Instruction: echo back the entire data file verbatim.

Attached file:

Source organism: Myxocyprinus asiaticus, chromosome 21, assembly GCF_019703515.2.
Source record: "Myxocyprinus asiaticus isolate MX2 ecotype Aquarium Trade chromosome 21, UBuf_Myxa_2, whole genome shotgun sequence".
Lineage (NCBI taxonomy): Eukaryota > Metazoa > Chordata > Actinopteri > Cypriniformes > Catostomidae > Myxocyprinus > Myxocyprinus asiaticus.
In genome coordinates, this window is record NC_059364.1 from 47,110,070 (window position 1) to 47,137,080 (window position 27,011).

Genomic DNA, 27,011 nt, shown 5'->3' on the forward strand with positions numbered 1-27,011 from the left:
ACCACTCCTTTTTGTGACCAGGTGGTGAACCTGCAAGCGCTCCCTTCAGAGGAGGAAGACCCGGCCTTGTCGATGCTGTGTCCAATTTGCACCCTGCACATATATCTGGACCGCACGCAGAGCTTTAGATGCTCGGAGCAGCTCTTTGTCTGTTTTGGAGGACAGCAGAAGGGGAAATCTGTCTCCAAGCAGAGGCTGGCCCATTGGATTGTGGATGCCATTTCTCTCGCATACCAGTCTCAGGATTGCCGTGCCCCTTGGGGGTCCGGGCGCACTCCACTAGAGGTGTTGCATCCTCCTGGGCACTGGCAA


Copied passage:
Source organism: Myxocyprinus asiaticus, chromosome 21, assembly GCF_019703515.2.
Source record: "Myxocyprinus asiaticus isolate MX2 ecotype Aquarium Trade chromosome 21, UBuf_Myxa_2, whole genome shotgun sequence".
Lineage (NCBI taxonomy): Eukaryota > Metazoa > Chordata > Actinopteri > Cypriniformes > Catostomidae > Myxocyprinus > Myxocyprinus asiaticus.
In genome coordinates, this window is record NC_059364.1 from 47,110,070 (window position 1) to 47,137,080 (window position 27,011).

Genomic DNA, 27,011 nt, shown 5'->3' on the forward strand with positions numbered 1-27,011 from the left:
ACCACTCCTTTTTGTGACCAGGTGGTGAACCTGCAAGCGCTCCCTTCAGAGGAGGAAGACCCGGCCTTGTCGATGCTGTGTCCAATTTGCACCCTGCACATATATCTGGACCGCACGCAGAGCTTTAGATGCTCGGAGCAGCTCTTTGTCTGTTTTGGAGGACAGCAGAAGGGGAAATCTGTCTCCAAGCAGAGGCTGGCCCATTGGATTGTGGATGCCATTTCTCTCGCATACCAGTCTCAGGATTGCCGTGCCCCTTGGGGGTCCGGGCGCACTCCACTAGAGGTGTTGCATCCTCCTGGGCACTGGCAA